Cape Town: Although government says there’s room for improvement in key delivery areas, it has achieved several successes in speeding up police response times, social grants applications, temporary residence permits and the filling of public service vacancies, the Director General of the Department of Performance Monitoring and Evaluation, Sean Phillips, said today.
Briefing the National Assembly’s portfolio committee on public service and administration, Phillips detailed the progress the government had made in key areas such as health and education, but pointed out that the state continued to face significant challenges in the areas of management which erode service delivery.
He, however, highlighted several successes in improving services to citizens, including the significant reduction by the Department of Home Affairs of the processing time of temporary residence permits.
Reaction times by police to calls for help had fallen from 22 minutes in 2010 to just under 17 minutes in May this year.
The SA Social Security Agency (Sassa) had cut the time needed to process grant applications by a third in the last years – from 30 days in 2010 to nine days in May this year.
Added to this, the average time to fill public sector vacancies had been almost halved – from nine months in the 2010 financial year, to under five months in the 2011/12 financial year.
The resolution of complaints laid with the Presidential Hotline had also increased significantly – from 39% of complaints logged in 2009 to 84% in May this year.
An assessment by his department, of the 122 unannounced visits it carried out in 2011/12, to look at service delivery sites such as schools, clinics and social grants access points, found that even though levels of safety, access and opening times were of an acceptable level, there was no active management of queues.
Added to this, managers were often not visible at service points, respective complaints systems were underutilised and buildings were often in an unhealthy state.
Similarly, results of the management performance of national and provincial departments, as captured by his department’s Management Performance Areas Tool – which the Cabinet approved in June last year – revealed several weaknesses in the area of management.
The tool analyses management practices in each department, based on the submission by each department of their respective annual assessments.
The assessments reveal that departments score highest in areas such as management of logistics, strategic planning and programme management, but poorly in such areas as IT governance, improving service delivery, retention of staff and diversifying the workplace.
Phillips said weaknesses with HR management, planning, monitoring, supply chain management and procurement contributed to poor service delivery – including the late payment of suppliers, appointment of unqualified civil servants, under-spending by government departments and textbook delivery problems.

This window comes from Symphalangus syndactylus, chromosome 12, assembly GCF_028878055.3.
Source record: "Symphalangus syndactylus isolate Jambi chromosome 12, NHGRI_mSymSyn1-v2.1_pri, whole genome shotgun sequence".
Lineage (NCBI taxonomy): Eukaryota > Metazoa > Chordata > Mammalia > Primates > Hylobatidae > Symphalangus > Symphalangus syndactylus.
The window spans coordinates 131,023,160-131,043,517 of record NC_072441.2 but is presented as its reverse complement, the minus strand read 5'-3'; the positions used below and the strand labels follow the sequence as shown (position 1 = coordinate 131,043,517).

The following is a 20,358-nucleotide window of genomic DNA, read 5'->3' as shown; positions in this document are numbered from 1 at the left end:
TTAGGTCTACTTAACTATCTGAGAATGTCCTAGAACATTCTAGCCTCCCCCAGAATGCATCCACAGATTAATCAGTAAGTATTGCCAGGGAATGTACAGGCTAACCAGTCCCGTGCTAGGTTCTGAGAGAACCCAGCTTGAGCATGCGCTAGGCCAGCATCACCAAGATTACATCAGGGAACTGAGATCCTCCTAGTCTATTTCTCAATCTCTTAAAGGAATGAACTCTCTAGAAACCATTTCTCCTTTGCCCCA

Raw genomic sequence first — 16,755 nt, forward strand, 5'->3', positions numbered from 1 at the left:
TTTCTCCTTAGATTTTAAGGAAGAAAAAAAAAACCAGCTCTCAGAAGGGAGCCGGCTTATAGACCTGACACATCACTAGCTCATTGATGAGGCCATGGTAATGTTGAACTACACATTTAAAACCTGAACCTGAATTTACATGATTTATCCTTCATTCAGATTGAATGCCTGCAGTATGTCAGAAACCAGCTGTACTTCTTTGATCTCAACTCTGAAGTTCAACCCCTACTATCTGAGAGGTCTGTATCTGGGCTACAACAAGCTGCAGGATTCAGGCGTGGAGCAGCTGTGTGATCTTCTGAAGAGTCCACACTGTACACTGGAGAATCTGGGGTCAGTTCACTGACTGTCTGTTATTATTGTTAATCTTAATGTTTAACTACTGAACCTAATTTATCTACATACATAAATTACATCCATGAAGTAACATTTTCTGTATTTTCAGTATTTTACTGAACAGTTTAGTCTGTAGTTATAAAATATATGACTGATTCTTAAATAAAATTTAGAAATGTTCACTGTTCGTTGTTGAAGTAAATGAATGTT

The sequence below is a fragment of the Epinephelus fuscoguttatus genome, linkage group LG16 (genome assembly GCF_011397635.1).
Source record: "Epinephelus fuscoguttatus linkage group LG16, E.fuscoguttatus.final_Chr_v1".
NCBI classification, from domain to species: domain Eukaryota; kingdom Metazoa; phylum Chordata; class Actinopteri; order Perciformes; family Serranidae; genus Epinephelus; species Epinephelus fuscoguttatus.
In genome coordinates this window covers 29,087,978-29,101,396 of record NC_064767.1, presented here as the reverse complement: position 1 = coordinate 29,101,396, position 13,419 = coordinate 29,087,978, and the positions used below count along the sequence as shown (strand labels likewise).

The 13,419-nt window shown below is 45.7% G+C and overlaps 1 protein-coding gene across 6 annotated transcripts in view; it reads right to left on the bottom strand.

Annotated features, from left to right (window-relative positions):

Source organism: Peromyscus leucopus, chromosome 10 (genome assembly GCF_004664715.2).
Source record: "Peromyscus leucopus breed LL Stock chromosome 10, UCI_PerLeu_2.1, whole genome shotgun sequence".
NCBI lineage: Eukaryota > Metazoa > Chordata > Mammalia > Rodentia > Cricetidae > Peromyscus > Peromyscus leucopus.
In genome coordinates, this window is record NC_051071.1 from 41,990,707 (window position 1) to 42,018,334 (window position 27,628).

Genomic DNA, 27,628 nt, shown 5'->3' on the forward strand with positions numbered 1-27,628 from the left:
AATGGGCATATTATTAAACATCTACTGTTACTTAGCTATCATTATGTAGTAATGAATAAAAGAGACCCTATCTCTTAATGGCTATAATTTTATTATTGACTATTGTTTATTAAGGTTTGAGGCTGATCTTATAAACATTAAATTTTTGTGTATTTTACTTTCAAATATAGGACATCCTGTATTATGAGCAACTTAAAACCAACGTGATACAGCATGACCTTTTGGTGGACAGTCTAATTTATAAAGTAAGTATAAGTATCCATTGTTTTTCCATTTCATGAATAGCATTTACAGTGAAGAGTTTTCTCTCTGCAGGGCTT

Singling out the problem of late payment of suppliers by government as one particular concern of his department, he said in May government departments were sitting with 53 100 invoices to the value of R2 billion that had not been paid to suppliers within 30 days.
The number of outstanding invoices is likely to be far higher, as only 28 out of 39 national departments and eight of the nine provinces submitted reports in May this year, in line with an instruction note issued by the National Treasury in November last year to report on late payments.
Another concern by the Department of Performance, Monitoring and Evaluation is that the debt owed by national and provincial departments to municipalities increased from R2.9 billion in June 2010 to R3.5 billion in March this year.
The quality of clinics and hospitals is also concerning, as revealed by a recent report by the Department of Health, which found among other things that only a quarter met cleanliness standards, just a third had improved patient safety and that over half of hospitals did not have sufficient medicines and other supplies.
Phillips said while the Monitoring, Support and Intervention Bill needed to be finalised soonest, national departments needed to put in place more comprehensive and appropriate norms and standards to improve the quality and delivery of provincial and local services, he said.
He said national departments also needed to monitor these norms more regularly and provide the necessary support to municipalities and provincial departments or take the necessary action to remedy problems.
Added to this, all departments involved directly with the delivery of services to citizens, should carry out on-site visits of service points to assess whether programmes were being carried out effectively.